Galatians 3:15—4:7 provides a carefully reasoned argument by Paul in defense of his proclamation of the gospel to the Gentiles. Buttressing his arguments with passages from the Old Testament, Paul set forth a new understanding of how God has worked since the time of Abraham to bring all kinds of people into intimate relationship with God. That relationship flows through Christ Jesus and reaches its zenith when the Spirit compels us to embrace God as Abba Father.
1. Paul’s argument begins with the premise that a covenant, a testament or a will (think here of a “last will and testament”) once established cannot be altered or set aside (3:15)
2. God’s covenant was established with “Abraham and his seed” and was based on a promise that the covenant would be everlasting, beginning with Isaac and his “seed” (3:16a; cf. Gen. 17:19b).
3. Since the Hebrew word “seed” is singular in Genesis 17:19b, Paul concluded that it refers to one person. That person is Christ (3:16b).
4. This covenant with Abraham was made by God 430 years before the law was given to Moses (3:17a).
5. The giving of the law to Moses did not set aside or do away with the earlier covenant and its promise (3:17b).
6. The “inheritance” that belongs to Abraham’s seed is based on the covenantal promise and not on the law (3:18a).
7. This inheritance is a gift of grace and is not in any way the result of human accomplishments like obeying the law (3:18b).
8. The purpose of the law was to address human sinfulness until Abraham’s seed (Christ) had come and the covenantal promise could be fulfilled (3:19; cf. Romans 5:20).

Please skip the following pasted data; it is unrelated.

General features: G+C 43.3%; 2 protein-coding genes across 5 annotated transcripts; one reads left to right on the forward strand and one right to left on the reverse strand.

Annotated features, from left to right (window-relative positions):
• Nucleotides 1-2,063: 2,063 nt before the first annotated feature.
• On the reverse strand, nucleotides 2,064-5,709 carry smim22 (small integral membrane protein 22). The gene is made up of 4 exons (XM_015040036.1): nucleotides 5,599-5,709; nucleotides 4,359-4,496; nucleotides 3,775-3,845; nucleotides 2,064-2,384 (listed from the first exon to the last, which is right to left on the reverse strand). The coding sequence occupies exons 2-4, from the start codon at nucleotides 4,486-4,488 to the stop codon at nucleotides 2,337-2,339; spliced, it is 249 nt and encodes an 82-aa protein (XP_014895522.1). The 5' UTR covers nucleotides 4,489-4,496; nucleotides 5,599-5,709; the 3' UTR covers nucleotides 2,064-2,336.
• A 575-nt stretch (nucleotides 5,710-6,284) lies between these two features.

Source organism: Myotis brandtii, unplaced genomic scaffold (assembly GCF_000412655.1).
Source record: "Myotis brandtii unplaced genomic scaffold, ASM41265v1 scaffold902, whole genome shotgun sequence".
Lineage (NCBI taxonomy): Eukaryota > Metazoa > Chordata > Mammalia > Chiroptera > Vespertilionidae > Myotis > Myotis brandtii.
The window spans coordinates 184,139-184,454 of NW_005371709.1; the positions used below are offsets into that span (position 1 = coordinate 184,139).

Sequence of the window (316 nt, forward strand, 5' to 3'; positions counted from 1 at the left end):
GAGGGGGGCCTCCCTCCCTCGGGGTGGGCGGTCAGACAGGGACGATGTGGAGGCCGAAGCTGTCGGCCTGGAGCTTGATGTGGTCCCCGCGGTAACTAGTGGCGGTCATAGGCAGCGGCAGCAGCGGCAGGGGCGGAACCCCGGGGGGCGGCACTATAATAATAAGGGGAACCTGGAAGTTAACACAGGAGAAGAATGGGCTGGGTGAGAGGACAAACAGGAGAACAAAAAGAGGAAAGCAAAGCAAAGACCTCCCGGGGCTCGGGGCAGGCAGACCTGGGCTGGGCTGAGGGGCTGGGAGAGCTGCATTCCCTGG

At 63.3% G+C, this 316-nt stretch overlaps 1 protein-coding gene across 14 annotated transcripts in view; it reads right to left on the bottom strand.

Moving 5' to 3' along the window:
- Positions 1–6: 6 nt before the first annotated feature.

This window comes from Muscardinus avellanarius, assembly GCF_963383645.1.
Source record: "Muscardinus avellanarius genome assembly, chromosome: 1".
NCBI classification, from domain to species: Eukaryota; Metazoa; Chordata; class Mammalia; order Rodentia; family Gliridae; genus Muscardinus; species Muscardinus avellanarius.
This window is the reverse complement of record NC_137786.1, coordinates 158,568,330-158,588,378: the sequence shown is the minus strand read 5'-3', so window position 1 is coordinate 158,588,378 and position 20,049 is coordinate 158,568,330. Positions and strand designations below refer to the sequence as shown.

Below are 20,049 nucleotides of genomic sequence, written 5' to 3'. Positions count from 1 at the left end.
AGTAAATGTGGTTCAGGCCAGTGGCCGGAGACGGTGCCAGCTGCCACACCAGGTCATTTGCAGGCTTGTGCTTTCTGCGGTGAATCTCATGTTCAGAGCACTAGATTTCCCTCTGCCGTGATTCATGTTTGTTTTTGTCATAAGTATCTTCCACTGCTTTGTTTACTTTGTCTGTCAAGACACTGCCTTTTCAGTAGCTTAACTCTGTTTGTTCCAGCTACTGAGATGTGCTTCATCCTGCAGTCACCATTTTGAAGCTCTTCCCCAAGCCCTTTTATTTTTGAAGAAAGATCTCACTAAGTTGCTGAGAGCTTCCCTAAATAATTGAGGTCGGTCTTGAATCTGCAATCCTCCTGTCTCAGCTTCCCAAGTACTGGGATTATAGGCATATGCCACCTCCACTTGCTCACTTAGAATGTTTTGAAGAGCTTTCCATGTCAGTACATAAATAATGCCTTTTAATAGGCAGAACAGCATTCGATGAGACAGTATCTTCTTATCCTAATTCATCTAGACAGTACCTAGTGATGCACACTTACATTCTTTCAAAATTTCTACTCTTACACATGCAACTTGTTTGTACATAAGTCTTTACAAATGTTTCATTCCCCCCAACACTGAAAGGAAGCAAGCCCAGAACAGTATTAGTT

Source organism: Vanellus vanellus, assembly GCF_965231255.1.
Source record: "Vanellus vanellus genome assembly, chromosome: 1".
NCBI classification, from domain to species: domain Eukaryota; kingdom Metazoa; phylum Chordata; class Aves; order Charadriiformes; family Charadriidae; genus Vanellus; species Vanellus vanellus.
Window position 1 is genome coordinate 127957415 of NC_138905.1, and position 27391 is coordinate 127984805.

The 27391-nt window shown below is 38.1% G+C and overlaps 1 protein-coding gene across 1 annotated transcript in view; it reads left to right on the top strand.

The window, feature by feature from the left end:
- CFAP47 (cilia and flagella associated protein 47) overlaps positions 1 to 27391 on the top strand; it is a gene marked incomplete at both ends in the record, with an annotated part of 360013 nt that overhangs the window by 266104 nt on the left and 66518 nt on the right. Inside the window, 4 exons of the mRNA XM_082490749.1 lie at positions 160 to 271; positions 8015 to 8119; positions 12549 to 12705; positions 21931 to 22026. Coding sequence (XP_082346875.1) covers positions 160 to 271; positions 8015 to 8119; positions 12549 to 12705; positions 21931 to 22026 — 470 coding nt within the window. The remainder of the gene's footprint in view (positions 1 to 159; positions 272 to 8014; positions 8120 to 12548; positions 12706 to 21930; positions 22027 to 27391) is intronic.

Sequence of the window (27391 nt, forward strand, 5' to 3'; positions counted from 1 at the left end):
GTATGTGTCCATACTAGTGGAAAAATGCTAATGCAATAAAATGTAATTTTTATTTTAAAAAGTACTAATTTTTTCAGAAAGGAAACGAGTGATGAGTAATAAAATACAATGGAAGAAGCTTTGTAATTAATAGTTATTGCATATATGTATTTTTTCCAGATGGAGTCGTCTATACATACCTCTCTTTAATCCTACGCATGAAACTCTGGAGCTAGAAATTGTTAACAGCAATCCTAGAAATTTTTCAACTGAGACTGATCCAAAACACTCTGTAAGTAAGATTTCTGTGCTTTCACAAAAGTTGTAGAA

9. The law was given through a mediator (Moses, cf. Exod. 20:19) and was put into effect by angels (cf. Acts 7:53; Deut. 33:2); but the promise to Abraham did not involve a mediator (who must represent both parties in a covenant) and was made directly by God (3:19c-20).
10. The whole world is a prisoner of sin, and this is evidence that the law cannot save (make one alive) or impart righteousness (3:21-22a).
11. The law locked up God’s people as prisoners and “supervised” them until faith was revealed (3:23-25).
12. By grace Abraham’s promise is given to those who have faith in Jesus Christ (3:22b, 23-25).
13. All who believe in Jesus Christ and belong to him become Abraham’s seed and inherit Abraham’s promise, whether they are Jew or Greek, slave or free, male or female (3:26-29).
14. A child under the law, though a heir of the promise, is no different from a slave under the authority of the law (4:1-3).
15. God sent the Son, born of a woman and born under the law, to redeem those under the law (4:4-5a).
16. Christ’s redemption provides an opportunity for all to received the full rights of inheritance (4:5b).
17. God sends the Spirit of the Son into the hearts of those who claim the inheritance so that they in the Spirit can call out, “Abba, Father” (4:6).
18. This confession transforms slaves into sons and thus into heirs of the covenant’s promise (4:7).
The purpose of this detailed argument was to set believers free from the obligations of the law that the Judaizers were trying to impose on the Gentiles in Galatia. The redemption offered by grace through Christ countered the Pharisaic tendency to focus on earning merit through obedience to every jot and tittle of the law. Paul later stated that “Christ has set us free” (5:1). The focus on the law was a burdensome “yoke of slavery” (5:2). Paul, however, also cautioned against the “freedom to indulge the sinful nature” (5:13) and called for believers to live by the Spirit and not by the desires of their sinful natures (5:16). “The fruit of the Spirit” (5:22) would guide them to “do good to all people” (6:10).